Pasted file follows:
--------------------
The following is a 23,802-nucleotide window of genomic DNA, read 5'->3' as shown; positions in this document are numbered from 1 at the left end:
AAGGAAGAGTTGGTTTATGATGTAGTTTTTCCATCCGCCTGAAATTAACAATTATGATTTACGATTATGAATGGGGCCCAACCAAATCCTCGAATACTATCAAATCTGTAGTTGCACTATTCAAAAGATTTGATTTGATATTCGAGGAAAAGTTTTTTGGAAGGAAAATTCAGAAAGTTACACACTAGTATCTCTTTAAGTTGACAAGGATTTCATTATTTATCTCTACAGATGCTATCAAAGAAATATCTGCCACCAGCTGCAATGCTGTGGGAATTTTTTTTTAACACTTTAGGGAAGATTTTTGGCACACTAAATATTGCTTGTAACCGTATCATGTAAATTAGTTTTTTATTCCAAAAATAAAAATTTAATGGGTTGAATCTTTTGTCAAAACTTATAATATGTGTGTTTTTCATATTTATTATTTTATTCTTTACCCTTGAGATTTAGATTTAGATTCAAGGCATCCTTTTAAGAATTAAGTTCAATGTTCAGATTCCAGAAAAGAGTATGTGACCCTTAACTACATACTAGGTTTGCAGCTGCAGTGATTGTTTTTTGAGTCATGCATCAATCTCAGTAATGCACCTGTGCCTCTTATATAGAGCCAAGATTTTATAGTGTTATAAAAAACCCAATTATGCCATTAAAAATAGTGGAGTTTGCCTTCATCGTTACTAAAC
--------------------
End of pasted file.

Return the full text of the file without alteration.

The following is a 23,802-nucleotide window of genomic DNA, read 5'->3' as shown; positions in this document are numbered from 1 at the left end:
AAGGAAGAGTTGGTTTATGATGTAGTTTTTCCATCCGCCTGAAATTAACAATTATGATTTACGATTATGAATGGGGCCCAACCAAATCCTCGAATACTATCAAATCTGTAGTTGCACTATTCAAAAGATTTGATTTGATATTCGAGGAAAAGTTTTTTGGAAGGAAAATTCAGAAAGTTACACACTAGTATCTCTTTAAGTTGACAAGGATTTCATTATTTATCTCTACAGATGCTATCAAAGAAATATCTGCCACCAGCTGCAATGCTGTGGGAATTTTTTTTTAACACTTTAGGGAAGATTTTTGGCACACTAAATATTGCTTGTAACCGTATCATGTAAATTAGTTTTTTATTCCAAAAATAAAAATTTAATGGGTTGAATCTTTTGTCAAAACTTATAATATGTGTGTTTTTCATATTTATTATTTTATTCTTTACCCTTGAGATTTAGATTTAGATTCAAGGCATCCTTTTAAGAATTAAGTTCAATGTTCAGATTCCAGAAAAGAGTATGTGACCCTTAACTACATACTAGGTTTGCAGCTGCAGTGATTGTTTTTTGAGTCATGCATCAATCTCAGTAATGCACCTGTGCCTCTTATATAGAGCCAAGATTTTATAGTGTTATAAAAAACCCAATTATGCCATTAAAAATAGTGGAGTTTGCCTTCATCGTTACTAAAC